This study indicates that athletes at risk of ACL injury should be assessed via a simple scoring system for increased joint laxity.

Training programmes should be specially focused on protecting such individuals from ACL injury.

Chronic anterior cruciate ligament (ACL) insufficiency can cause damage to the other structures of the knee like articular cartilage and thus early degenerative arthritis, meniscal tears, and stretching of secondary stabilisers such as collateral ligaments. Various risk factors for ACL tears have been known. These include excessive demands on unconditioned knees, knee flexion angle during landing, limb alignment, notch size, and hormonal fluctuations. Joint laxity is also considered a contributor. Its prevalence is higher in females and in Africans (than Caucasians) and decreases with age.


In an Indian study, 135 men and 75 women who underwent ACL reconstructions between 2003 and 2010 were reviewed and compared with 55 male and 35 female controls (matched for age and gender) with no knee injury. Joint hypermobility was evaluated by 2 examiners using the Beighton score. The maximum score was 9, and a score of ≥4 was defined as hypermobility.

joint laxity

The majority (60.5%) of the patients with ACL injury and 23 (25.5%) of the controls had hypermobility. Among them, 58% and 24% were men and 65% and 29% were women, respectively. Thus, female gender was associated with more hypermobility. Patients with ACL injury were more likely to have joint hypermobility with an odds ratio of 4.46. In the current study, 26% of controls had hypermobility, which was similar to that for Iraqis and Chinese, but considerably higher than that for western populations. Asian Indians are significantly more mobile than English Caucasians.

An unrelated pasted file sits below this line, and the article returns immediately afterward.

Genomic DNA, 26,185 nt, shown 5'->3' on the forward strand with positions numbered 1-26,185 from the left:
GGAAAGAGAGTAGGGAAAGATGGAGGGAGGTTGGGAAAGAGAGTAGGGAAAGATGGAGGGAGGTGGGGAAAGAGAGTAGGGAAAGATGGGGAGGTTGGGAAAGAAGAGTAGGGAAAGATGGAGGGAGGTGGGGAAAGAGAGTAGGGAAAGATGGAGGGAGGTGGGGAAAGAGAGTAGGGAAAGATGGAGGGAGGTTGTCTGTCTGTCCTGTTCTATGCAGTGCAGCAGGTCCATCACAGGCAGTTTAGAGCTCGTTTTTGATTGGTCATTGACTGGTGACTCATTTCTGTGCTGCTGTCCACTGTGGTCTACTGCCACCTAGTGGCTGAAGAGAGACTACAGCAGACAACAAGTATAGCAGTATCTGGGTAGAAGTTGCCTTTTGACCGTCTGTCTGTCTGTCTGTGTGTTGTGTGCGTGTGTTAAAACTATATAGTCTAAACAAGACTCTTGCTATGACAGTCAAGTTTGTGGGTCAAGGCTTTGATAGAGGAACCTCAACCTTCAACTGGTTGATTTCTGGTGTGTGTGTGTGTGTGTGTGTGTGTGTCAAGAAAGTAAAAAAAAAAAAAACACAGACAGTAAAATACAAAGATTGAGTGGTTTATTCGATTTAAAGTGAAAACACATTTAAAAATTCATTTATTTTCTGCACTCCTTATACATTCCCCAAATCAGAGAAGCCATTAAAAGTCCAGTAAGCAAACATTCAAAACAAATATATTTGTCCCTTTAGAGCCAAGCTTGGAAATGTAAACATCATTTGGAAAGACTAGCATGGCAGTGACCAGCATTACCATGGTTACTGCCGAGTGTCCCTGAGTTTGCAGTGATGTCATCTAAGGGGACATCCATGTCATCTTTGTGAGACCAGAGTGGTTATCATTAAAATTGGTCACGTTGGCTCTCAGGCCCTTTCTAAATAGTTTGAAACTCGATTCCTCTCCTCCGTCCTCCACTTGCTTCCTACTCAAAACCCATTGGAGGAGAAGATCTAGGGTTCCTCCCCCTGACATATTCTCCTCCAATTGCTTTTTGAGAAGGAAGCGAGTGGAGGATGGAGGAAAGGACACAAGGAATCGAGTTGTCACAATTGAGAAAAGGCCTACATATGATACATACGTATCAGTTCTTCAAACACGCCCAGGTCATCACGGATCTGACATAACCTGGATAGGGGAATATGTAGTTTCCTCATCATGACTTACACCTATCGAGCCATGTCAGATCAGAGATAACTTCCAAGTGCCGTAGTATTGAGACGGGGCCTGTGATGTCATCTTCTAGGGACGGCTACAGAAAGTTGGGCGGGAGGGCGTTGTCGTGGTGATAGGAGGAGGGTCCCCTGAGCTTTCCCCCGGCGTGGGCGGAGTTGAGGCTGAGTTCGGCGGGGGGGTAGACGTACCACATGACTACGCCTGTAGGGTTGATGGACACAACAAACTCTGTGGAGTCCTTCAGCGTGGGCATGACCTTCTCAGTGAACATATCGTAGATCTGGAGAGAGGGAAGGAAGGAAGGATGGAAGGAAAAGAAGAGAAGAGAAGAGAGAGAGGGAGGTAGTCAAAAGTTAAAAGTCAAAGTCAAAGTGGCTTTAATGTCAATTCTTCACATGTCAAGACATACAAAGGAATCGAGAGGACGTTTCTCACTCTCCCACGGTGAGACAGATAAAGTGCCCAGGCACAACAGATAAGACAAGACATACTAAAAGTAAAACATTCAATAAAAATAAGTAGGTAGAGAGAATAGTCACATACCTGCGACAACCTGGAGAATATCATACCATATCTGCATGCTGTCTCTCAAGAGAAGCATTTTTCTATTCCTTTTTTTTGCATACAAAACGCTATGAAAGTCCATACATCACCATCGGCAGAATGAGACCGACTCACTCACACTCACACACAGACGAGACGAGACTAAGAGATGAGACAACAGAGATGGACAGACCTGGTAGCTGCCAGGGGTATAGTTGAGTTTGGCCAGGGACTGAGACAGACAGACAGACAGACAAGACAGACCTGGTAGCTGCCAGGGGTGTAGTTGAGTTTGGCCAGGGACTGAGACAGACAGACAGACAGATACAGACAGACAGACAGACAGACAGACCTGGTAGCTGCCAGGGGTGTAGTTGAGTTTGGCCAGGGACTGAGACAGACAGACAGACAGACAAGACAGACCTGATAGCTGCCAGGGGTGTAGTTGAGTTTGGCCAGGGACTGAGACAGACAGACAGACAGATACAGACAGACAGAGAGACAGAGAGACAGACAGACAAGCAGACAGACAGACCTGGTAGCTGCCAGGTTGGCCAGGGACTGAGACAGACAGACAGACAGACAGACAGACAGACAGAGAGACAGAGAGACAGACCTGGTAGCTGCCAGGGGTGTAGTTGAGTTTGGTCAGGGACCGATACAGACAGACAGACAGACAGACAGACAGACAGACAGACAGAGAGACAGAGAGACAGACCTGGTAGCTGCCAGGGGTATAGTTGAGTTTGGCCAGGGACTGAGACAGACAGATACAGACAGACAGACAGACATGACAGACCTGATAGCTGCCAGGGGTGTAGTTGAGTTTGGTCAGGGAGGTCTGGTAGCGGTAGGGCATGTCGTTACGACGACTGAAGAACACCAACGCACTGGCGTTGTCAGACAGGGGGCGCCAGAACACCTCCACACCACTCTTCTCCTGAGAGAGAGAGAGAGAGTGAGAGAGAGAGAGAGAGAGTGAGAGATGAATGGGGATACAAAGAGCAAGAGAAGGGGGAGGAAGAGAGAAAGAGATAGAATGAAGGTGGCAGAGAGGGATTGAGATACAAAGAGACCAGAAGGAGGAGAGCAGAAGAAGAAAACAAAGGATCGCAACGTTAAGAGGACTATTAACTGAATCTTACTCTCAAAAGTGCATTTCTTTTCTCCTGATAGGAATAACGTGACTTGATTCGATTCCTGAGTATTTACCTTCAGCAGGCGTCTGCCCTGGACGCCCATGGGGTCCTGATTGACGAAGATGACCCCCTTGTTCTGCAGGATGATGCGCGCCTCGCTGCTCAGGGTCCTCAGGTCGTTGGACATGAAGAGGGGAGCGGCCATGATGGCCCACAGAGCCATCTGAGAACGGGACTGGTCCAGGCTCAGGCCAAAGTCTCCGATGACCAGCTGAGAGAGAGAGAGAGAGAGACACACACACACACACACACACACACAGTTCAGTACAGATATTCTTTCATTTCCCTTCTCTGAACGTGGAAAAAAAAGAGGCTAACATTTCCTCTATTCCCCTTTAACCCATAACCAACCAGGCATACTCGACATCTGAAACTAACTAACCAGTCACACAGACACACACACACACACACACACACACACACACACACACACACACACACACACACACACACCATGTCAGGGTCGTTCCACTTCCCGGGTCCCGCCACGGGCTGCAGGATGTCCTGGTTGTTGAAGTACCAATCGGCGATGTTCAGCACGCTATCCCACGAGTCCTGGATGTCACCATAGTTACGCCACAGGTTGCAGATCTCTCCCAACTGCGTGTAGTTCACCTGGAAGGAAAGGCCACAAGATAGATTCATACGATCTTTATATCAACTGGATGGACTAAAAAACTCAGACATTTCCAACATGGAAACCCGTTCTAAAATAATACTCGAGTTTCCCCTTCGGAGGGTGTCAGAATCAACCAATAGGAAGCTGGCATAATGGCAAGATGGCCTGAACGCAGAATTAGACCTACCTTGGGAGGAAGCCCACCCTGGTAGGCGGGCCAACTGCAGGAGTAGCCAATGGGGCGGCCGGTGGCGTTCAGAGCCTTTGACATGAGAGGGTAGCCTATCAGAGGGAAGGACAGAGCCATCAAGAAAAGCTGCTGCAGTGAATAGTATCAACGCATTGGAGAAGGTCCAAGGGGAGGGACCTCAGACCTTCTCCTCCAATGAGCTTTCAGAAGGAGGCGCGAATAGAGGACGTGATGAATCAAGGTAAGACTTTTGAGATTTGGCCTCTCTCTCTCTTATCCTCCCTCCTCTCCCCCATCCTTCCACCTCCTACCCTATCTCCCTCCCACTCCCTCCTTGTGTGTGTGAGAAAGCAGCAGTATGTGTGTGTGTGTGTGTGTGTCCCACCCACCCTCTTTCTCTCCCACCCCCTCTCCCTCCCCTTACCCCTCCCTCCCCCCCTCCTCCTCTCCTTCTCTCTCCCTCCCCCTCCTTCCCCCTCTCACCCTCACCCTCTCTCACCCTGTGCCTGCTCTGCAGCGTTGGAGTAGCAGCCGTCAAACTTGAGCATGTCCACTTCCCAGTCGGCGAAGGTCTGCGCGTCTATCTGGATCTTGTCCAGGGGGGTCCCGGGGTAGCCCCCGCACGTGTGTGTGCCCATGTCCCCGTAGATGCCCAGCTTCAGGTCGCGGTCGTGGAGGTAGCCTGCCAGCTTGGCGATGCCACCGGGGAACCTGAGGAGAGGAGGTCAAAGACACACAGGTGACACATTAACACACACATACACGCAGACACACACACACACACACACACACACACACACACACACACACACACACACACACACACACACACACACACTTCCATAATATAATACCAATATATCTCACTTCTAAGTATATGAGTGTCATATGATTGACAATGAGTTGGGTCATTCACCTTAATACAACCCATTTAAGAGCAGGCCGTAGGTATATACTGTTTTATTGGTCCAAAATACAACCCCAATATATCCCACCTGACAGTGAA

Relevance of the study

Joint hypermobility may be acquired through repetitive training. Neuromuscular training is effective in increasing performance and preventing injuries in athletes. Strong muscles stabilize the knee joint. Training leads to superior muscle development and improved proprioception, which may reduce strain on ligaments surrounding the joint. Muscle training improves the stability of hypermobile joints and reduces the risk of ligament tears. Sportscoaches and health professionals should be trained to use the Beighton score to screen individuals with hypermobility and advise them prophylactic musculoskeletal rehabilitation.


Joint laxity & the Beighton Score

The Beighton Score is a simple 9-point scoring system for joint laxity that can easily be applied. Athletes scoring 4 or more out of nine can be considered as having an increased risk of ACL injury during sporting activities:

Add together:

  • 1 point for each side if the thumb can touch the forearm when the wrist is flexed
  • 1 point for each side if the little finder can be bent backwards to make an angle of 90 degrees or less in relation to the back of the hand
  • 1 point for each knee if it can bend backwards when someone lifts up the heel from the bed when the person is lying on their back
  • 1 point for each elbow that can bend backwards
  • 1 point for being able to put the hands flat on the ground while standing bending forwards with the knees straight

The Score Result

If the score equals or is more than 4 out of 9 then athletes should undergo proper counselling to prevent these injuries and supportive orthotics, muscle and joint proprioceptive training to prevent ACL tears.


Vaishya R, Hasija R. Joint hypermobility and anterior cruciate ligament injury. Journal of Orthopaedic Surgery. 21(2):182-4;2013.